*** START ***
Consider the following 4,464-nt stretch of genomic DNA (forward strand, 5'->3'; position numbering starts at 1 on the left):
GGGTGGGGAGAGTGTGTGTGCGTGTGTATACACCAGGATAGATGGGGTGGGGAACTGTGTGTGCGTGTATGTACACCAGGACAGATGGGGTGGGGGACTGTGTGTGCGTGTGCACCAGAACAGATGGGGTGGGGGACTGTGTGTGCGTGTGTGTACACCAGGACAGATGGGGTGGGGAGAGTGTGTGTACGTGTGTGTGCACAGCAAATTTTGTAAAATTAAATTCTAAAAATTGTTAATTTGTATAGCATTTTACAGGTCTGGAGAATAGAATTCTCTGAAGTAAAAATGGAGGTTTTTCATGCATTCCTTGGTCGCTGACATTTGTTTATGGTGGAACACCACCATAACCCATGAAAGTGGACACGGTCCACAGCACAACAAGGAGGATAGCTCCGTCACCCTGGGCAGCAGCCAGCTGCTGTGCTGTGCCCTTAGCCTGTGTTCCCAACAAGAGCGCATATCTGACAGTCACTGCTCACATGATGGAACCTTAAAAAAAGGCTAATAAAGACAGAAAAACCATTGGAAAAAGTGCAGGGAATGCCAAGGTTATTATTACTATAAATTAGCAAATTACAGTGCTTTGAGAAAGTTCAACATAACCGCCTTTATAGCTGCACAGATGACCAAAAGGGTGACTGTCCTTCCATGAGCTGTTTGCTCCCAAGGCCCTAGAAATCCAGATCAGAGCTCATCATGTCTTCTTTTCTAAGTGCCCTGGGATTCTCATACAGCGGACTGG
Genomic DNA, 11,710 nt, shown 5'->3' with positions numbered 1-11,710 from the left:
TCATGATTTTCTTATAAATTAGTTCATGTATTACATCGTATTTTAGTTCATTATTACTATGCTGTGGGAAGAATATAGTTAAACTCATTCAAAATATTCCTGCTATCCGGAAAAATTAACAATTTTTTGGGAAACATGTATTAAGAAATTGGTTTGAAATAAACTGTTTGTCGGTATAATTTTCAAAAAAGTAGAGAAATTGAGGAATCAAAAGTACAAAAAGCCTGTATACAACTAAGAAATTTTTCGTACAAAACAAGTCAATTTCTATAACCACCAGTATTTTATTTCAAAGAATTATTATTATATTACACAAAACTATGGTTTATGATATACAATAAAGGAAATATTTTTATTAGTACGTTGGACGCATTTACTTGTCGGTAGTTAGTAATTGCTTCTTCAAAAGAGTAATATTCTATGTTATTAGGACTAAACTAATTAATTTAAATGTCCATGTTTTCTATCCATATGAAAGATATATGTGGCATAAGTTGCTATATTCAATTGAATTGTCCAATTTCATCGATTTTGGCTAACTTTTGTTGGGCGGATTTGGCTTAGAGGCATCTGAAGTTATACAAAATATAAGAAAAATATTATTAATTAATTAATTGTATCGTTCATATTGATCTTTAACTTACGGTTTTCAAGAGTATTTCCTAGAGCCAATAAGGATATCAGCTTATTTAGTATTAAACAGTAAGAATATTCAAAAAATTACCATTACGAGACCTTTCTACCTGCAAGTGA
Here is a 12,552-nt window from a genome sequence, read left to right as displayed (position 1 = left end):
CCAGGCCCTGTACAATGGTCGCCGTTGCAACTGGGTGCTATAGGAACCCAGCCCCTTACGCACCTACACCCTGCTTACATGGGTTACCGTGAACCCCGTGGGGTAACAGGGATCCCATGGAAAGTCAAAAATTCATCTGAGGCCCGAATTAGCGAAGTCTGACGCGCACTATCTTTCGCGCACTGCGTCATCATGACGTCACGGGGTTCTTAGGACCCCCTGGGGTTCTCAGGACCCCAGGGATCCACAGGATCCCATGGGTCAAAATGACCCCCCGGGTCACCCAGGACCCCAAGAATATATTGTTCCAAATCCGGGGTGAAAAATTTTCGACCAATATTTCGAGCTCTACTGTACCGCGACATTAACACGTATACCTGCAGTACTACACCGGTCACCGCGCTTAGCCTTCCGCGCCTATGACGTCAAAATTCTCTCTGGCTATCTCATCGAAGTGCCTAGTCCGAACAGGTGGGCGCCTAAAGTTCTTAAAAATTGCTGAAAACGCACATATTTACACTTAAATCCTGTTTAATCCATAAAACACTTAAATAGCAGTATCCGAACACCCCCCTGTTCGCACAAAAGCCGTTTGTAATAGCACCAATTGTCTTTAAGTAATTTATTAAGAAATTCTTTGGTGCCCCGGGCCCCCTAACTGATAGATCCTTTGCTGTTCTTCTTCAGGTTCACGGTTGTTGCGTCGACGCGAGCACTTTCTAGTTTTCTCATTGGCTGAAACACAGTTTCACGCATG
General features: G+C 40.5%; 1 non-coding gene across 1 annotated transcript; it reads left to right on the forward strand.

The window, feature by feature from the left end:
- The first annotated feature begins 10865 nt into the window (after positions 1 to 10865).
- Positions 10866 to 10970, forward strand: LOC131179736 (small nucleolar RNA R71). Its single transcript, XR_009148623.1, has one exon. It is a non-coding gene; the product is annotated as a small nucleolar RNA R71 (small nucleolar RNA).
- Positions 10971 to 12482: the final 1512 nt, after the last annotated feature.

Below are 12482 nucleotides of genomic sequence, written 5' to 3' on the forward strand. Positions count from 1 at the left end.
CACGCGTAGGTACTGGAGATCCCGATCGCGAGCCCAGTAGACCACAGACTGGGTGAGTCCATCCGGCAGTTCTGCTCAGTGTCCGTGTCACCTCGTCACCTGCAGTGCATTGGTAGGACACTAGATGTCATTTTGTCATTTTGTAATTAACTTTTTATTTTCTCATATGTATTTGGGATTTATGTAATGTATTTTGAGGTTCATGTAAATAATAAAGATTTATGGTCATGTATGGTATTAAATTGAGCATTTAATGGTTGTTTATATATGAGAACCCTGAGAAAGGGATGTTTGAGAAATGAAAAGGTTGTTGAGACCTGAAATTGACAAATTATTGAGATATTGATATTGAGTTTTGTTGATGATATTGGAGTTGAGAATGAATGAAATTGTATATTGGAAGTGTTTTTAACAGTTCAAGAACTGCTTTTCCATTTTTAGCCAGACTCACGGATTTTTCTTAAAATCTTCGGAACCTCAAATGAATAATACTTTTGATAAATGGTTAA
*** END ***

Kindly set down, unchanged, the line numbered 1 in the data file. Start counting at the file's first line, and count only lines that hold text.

Consider the following 4,464-nt stretch of genomic DNA (forward strand, 5'->3'; position numbering starts at 1 on the left):